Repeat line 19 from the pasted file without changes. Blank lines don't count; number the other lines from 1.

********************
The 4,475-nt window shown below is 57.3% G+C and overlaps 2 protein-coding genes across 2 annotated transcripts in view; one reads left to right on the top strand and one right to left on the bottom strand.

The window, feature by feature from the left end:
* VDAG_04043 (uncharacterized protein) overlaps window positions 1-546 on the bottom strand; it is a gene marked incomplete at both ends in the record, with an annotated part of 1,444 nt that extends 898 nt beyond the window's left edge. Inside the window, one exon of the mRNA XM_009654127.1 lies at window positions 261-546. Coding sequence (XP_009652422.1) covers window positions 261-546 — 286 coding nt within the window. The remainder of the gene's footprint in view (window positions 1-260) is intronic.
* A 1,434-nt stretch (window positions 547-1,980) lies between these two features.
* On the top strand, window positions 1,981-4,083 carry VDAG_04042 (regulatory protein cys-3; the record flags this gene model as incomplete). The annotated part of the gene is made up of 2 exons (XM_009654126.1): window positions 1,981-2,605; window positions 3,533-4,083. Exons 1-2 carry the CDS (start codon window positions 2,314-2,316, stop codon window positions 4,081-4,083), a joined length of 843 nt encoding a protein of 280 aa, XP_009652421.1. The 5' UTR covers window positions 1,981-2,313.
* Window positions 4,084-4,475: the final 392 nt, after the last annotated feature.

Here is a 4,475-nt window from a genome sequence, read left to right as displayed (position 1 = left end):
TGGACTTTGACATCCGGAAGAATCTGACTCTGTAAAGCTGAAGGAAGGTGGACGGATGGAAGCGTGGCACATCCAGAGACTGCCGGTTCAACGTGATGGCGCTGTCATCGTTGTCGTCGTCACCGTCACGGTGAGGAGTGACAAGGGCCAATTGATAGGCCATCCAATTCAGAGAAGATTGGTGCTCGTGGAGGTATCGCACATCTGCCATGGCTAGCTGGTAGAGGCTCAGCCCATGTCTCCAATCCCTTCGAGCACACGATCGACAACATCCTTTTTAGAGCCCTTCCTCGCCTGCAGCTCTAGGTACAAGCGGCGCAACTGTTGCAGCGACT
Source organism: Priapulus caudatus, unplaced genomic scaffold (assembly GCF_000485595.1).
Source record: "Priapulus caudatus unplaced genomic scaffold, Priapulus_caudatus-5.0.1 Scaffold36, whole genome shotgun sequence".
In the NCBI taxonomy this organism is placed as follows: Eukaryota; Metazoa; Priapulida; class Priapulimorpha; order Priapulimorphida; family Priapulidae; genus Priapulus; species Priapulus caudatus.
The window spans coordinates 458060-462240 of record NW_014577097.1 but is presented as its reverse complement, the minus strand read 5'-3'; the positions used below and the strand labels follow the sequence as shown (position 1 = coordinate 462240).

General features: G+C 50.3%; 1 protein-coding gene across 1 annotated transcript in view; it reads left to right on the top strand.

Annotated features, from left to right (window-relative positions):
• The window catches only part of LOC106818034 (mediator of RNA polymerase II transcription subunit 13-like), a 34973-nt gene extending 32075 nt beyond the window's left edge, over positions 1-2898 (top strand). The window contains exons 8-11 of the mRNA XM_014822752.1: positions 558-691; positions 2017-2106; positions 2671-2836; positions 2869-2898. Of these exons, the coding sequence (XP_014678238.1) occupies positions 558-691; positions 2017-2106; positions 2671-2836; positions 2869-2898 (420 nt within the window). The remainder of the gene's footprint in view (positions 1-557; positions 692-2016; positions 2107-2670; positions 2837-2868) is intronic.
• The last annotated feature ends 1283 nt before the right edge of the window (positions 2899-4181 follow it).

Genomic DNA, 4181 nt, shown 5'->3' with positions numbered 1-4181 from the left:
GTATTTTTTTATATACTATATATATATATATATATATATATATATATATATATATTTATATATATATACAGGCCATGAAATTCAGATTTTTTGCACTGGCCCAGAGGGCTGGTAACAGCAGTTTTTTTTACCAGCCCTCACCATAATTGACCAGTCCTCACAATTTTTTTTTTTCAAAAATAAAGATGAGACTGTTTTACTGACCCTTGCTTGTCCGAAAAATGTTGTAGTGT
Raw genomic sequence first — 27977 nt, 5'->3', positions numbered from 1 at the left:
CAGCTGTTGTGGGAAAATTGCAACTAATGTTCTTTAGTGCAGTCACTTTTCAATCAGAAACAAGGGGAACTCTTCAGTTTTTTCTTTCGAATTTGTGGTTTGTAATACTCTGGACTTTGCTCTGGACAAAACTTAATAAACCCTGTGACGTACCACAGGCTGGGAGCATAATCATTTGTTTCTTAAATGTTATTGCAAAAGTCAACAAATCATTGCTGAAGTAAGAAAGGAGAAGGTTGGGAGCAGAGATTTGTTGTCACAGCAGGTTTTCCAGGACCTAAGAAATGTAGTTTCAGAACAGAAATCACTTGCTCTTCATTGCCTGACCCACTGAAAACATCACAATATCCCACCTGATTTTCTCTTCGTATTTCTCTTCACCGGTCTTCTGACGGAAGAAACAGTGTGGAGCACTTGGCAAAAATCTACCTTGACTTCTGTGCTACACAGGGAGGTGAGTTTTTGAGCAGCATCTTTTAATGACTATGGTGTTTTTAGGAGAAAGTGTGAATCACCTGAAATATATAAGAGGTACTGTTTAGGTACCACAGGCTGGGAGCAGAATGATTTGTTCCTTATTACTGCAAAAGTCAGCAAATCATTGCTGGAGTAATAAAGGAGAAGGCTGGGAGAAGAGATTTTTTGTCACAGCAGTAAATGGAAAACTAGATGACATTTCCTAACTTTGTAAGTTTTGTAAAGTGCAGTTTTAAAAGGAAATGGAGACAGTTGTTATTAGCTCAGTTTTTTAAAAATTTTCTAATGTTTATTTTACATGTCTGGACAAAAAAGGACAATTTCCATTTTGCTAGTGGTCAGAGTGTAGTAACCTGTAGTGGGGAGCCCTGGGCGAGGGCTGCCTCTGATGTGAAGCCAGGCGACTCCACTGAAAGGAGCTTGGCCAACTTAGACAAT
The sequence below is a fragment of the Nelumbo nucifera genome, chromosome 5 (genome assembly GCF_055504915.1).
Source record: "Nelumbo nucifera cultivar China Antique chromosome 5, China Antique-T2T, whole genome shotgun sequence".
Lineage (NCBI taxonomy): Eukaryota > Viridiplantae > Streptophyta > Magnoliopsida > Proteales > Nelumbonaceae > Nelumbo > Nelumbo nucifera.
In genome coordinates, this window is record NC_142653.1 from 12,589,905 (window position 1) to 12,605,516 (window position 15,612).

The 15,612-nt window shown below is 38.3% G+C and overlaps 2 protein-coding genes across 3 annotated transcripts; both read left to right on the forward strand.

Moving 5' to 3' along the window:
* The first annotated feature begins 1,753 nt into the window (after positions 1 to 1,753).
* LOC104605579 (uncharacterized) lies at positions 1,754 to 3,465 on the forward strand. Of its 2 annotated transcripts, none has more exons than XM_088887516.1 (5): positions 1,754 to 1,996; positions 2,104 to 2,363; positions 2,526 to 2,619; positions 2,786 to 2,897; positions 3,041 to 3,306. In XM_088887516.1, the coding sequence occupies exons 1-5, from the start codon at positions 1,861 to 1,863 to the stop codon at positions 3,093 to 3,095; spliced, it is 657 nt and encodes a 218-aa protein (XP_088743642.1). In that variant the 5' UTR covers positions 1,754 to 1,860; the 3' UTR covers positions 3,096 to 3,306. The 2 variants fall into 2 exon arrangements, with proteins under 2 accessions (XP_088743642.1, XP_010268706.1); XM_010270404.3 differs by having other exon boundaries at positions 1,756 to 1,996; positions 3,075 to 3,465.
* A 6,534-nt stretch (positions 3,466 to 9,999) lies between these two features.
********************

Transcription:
Raw genomic sequence first — 27977 nt, 5'->3', positions numbered from 1 at the left: